Emissions trading to combat climate change: The impact of scheme design on transaction costs
AbstractThis paper explores the likely impact of emissions trading design on transaction costs. Transaction costs include both the costs for the private sector to comply with the scheme rules and the costs of scheme administration. In economic theory transaction costs are often assumed to be zero. But transaction costs are real costs and there is no reason for treating them differently to other costs. Thus, in setting up an emissions trading scheme, transaction costs have to be taken into account in order to recommend a cost efficient design. In this paper, we compare transaction costs of different schemes such as the European Emissions Trading Scheme and the Clean Development Mechanism (CDM) to asses the hypothesis that cap and trade schemes have lower transaction costs than project-based mechanisms such as the CDM.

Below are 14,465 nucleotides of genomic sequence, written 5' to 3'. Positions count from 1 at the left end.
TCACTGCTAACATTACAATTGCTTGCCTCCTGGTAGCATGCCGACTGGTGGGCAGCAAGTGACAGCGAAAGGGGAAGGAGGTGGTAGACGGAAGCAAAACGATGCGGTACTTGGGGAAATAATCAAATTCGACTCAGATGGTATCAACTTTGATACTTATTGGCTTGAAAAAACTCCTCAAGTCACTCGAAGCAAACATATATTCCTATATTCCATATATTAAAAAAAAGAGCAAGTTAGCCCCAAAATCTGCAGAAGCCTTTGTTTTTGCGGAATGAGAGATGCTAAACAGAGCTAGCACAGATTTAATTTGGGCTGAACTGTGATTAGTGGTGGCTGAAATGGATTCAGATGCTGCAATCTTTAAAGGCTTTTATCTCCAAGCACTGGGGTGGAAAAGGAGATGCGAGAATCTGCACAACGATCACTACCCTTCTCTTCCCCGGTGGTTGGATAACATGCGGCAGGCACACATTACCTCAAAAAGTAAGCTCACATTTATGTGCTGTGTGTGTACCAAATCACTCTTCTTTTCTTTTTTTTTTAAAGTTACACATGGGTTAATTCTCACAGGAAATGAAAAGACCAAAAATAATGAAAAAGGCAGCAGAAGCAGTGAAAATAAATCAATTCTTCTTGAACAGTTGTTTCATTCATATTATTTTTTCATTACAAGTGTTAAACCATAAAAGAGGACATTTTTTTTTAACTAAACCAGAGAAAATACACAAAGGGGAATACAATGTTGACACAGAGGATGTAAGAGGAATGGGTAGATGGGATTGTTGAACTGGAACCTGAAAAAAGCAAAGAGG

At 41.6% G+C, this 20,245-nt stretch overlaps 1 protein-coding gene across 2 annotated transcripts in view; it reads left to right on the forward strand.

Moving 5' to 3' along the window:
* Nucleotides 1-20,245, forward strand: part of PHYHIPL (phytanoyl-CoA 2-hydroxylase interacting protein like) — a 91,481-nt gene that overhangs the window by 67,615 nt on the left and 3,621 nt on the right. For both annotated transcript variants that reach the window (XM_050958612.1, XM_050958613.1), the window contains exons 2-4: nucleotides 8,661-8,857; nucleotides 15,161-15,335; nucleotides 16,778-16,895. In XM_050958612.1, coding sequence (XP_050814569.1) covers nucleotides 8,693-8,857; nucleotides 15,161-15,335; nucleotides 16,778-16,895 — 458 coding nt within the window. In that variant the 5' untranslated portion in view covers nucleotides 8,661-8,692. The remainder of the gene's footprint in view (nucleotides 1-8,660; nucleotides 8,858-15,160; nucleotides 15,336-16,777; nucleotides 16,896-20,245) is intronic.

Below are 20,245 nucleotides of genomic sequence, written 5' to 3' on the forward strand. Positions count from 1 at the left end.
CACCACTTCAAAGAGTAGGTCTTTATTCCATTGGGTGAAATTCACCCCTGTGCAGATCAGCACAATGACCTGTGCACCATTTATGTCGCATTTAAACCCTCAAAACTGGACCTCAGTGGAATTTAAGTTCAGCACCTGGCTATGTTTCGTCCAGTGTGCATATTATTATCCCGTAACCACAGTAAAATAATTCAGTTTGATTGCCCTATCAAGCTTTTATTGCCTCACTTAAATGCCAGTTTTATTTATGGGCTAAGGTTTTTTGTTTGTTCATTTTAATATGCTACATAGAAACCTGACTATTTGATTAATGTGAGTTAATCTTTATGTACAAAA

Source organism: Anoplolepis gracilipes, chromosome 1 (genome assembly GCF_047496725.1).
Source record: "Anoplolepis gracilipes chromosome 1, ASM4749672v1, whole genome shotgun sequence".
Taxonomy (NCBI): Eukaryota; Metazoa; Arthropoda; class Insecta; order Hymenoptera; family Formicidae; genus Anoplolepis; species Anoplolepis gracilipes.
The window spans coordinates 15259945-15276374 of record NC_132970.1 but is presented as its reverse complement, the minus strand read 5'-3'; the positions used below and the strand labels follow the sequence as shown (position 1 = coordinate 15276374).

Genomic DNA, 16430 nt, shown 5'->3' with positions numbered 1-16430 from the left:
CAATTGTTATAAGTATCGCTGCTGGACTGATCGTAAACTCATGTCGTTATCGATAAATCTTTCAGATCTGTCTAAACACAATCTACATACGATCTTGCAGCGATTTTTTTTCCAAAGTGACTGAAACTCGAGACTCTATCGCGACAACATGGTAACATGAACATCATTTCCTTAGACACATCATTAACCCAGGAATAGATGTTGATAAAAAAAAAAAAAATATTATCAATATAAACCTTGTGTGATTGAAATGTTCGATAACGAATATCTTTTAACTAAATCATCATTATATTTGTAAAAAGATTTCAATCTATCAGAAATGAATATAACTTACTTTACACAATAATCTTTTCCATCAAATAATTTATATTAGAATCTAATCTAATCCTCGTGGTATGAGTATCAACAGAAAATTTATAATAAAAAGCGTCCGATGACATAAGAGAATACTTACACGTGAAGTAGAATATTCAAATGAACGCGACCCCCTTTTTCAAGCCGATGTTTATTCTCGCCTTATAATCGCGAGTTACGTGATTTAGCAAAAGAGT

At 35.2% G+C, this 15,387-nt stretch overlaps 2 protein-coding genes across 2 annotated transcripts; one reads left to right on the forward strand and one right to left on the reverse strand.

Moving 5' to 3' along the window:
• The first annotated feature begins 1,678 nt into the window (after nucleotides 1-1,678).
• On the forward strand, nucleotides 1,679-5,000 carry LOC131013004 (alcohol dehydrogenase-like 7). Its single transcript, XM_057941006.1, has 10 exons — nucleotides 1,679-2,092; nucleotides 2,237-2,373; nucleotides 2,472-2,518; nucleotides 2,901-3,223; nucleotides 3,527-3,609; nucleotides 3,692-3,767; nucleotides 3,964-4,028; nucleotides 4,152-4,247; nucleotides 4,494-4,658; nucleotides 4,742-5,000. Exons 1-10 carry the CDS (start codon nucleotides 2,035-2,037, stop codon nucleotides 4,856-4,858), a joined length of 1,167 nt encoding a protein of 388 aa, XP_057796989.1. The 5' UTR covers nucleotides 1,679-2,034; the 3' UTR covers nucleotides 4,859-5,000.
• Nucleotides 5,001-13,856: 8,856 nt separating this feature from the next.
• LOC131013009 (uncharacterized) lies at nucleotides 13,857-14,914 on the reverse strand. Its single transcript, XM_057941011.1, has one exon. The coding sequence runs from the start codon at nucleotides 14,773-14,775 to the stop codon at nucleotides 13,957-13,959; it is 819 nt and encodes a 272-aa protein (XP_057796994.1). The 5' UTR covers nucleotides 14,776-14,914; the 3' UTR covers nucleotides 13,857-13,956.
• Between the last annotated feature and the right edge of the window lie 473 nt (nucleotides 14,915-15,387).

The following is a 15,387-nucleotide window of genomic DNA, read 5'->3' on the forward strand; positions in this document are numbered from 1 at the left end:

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Bibliographic InfoPaper provided by Australian Agricultural and Resource Economics Society in its series 2005 Conference (49th), February 9-11, 2005, Coff's Harbour, Australia with number 139304.
Date of creation: 2006
Date of revision:
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Climate policy; emission trading; transaction costs; New institutional Economics; European Emissions Trading Scheme; Clean Development Mechanism; Environmental Economics and Policy;
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